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CT State Community College (CT State) announced it has received a $1M Louis Stokes Alliances for Minority Participation (LSAMP) grant award from the National Science Foundation to benefit three of its campuses in southern Connecticut.

CT State Housatonic will lead the “STEMConnect Bridge to the Baccalaureate (B2B)” project, designed to support and help increase the number of underrepresented students who complete associate degrees and continue on to four-year programs in science, technology, engineering or mathematics (STEM).

Students and prospective students who attend CT State Gateway, Housatonic or Norwalk and are majoring in computer science, engineering, physics, biology, math or chemistry, or who have an interest in STEM fields, are welcome to apply for the program.

The three campuses in total have 7,764 underrepresented students and are among a larger population collegewide of approximately 17,030 Black, Hispanic/Latine, American Indians, Alaska and Hawaii Natives, and Native Pacific Islanders students.

“Harnessing the diverse talents of underrepresented populations and communities is essential to addressing complex global challenges such as health care disparities, environmental issues, and cybersecurity threats,” said CT State President John Maduko, M.D. “Embracing inclusivity in STEM ensures that every voice and talent helps drive the innovation that is vital for our collective future and a more equitable and resilient world.”

Based on national models, CT State Housatonic’s STEM Center of Excellence will be replicated at CT State Gateway and Norwalk during the project. The centers will enable students to work more directly with STEM faculty and be mentored and tutored by underrepresented alumni who are working in the field.

During the three-year grant, students will also have opportunities to participate in faculty mentor meetings, events, conferences, research opportunities, tour four-year college campuses, and meet academic requirements for the program. They will also learn about STEM articulation agreements that provide seamless transfer options.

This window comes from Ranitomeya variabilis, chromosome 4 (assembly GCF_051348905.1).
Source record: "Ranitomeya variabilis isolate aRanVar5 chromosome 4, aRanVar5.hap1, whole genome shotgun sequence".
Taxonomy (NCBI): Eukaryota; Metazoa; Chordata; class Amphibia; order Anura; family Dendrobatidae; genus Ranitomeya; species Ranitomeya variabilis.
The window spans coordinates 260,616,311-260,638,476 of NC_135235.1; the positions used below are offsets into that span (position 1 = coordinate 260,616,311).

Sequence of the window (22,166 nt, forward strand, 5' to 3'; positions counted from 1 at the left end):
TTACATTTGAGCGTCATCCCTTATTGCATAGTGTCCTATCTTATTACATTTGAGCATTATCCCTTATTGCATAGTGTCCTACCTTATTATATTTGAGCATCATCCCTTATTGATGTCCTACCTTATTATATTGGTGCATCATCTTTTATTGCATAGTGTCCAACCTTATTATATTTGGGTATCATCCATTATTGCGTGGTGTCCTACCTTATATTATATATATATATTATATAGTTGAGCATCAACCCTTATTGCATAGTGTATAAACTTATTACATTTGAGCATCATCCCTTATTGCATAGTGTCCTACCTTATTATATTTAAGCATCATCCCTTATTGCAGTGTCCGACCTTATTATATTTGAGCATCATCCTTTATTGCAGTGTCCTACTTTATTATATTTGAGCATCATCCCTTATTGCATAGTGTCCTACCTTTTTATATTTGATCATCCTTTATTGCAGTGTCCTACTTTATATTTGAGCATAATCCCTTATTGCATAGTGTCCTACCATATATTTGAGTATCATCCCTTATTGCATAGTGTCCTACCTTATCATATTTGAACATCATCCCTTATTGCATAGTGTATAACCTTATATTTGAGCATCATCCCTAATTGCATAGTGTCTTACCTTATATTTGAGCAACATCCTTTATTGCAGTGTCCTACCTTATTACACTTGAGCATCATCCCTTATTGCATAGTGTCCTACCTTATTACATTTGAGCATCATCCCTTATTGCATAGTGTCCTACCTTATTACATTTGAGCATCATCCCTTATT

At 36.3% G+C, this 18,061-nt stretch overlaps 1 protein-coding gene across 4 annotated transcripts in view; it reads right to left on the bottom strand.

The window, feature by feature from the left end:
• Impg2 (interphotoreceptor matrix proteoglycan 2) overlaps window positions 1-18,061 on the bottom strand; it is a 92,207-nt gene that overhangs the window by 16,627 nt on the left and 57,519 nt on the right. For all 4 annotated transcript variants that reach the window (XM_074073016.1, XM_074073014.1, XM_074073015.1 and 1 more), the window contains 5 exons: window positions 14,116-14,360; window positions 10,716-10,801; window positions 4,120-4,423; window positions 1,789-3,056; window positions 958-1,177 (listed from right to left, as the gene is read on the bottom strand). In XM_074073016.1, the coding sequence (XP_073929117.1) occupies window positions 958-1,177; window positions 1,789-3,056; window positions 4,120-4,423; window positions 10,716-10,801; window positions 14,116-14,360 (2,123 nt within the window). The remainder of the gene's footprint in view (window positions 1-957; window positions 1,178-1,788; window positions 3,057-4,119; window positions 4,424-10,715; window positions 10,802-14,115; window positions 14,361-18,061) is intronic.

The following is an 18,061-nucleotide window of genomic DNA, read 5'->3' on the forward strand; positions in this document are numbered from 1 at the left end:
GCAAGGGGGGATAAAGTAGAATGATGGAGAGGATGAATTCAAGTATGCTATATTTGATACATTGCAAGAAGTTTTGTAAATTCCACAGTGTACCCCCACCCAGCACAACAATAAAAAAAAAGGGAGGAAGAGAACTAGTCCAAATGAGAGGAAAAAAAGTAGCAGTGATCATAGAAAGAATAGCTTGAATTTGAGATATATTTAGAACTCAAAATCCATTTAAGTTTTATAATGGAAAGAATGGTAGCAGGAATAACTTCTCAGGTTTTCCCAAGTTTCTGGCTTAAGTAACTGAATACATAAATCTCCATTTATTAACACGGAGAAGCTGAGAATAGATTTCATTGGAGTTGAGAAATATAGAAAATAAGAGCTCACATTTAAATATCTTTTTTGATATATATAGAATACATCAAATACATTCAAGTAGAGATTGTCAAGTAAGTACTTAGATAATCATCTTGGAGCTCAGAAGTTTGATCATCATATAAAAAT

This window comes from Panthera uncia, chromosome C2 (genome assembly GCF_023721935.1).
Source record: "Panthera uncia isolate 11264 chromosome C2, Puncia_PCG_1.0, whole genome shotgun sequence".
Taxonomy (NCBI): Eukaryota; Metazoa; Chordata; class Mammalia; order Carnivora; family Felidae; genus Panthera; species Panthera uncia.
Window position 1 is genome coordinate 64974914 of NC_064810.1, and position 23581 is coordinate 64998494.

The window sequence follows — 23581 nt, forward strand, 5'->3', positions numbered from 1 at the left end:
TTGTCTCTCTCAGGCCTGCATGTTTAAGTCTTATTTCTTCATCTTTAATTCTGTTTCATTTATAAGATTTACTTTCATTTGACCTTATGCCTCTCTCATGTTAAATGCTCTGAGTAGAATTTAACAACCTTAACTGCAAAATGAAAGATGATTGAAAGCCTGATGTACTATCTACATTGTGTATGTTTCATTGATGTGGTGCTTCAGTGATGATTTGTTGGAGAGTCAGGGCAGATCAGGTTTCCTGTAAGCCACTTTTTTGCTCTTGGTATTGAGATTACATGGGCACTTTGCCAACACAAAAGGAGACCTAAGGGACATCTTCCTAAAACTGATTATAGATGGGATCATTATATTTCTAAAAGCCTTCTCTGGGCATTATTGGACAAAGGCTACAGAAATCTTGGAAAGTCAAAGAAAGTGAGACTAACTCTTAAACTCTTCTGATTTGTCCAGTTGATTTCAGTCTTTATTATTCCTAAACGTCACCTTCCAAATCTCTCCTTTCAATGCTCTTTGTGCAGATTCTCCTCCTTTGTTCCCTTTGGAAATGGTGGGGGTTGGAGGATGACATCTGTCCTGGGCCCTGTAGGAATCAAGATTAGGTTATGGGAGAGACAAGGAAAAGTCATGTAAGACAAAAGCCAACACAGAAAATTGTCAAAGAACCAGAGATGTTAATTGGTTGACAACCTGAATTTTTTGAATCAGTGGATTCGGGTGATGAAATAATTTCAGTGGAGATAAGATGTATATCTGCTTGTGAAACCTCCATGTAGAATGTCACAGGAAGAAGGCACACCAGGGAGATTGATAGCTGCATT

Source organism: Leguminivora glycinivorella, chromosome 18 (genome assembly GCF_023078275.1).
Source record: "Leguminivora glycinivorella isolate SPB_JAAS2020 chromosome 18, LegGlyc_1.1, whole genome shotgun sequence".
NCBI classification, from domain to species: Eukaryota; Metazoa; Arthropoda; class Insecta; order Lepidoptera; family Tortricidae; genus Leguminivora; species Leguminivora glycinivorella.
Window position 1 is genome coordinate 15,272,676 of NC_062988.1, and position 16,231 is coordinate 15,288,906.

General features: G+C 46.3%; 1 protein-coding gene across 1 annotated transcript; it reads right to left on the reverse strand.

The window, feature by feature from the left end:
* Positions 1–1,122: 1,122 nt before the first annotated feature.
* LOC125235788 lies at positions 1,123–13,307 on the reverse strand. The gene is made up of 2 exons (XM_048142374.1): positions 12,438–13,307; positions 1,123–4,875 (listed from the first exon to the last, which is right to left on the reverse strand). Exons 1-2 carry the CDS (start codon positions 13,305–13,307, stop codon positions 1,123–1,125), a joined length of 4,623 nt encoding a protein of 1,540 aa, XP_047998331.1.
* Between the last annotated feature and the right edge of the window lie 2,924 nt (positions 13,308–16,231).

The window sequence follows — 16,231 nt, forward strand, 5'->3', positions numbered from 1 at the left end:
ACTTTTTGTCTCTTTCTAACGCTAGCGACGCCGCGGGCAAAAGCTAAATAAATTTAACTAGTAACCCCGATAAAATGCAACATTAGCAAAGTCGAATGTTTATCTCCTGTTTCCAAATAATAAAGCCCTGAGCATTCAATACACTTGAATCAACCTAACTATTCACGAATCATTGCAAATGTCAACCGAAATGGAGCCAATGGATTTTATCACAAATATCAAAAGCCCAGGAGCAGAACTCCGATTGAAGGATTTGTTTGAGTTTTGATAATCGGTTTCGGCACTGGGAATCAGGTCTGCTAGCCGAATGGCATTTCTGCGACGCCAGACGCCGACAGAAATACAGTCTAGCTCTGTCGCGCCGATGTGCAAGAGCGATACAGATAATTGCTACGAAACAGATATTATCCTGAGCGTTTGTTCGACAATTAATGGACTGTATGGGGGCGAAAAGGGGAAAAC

“Working in this environment with a friendly network of professional support helps students see themselves in STEM,” said Robin Avant, CT State Housatonic’s campus dean of students and faculty, campus STEAM coordinator, and principal investigator of the three-year program, which will accept 45 students yearly across the three campuses. “The program will also provide valuable opportunities to explore science and technology careers through hands-on learning activities which will help them stay engaged and excited so that they continue on their path to graduation and a higher degree.”

For more information on the program, contact Robin Avant, ,203-332-5601.

According to the National Science Foundation website, LSAMP was designed to increase the participation of Blacks and African Americans, Hispanic and Latine Americans, American Indians, Alaska and Hawaii Natives, and Native Pacific Islanders in the STEM workforce. The main goal of the program is to increase STEM degrees in this traditionally underrepresented population.

CT State is home to the CT College of Technology, a consortium of all campuses of CT State and eight public and private universities that was formed through Connecticut legislation in 1995 to establish seamless pathways in engineering and technology. Among its goals are to bring together educators and industry, and to be responsive to workforce needs in Connecticut. It also provides seamless career pathways for students to earn certificates, associate of science and bachelor of science degrees in engineering and technology disciplines, with no loss of credit upon transfer.

About CT State

With the merger of the 12 Connecticut community colleges on July 1, CT State Community College is now the largest community college in New England. CT State students can apply once and take classes at any campus: Asnuntuck (Enfield), Capital (Hartford), Gateway (New Haven and North Haven), Housatonic (Bridgeport), Manchester, Middlesex (Middletown and Meriden), Naugatuck Valley (Waterbury and Danbury), Northwestern (Winsted), Norwalk, Quinebaug Valley (Danielson and Willimantic), Three Rivers (Norwich), and Tunxis (Farmington). Find out more at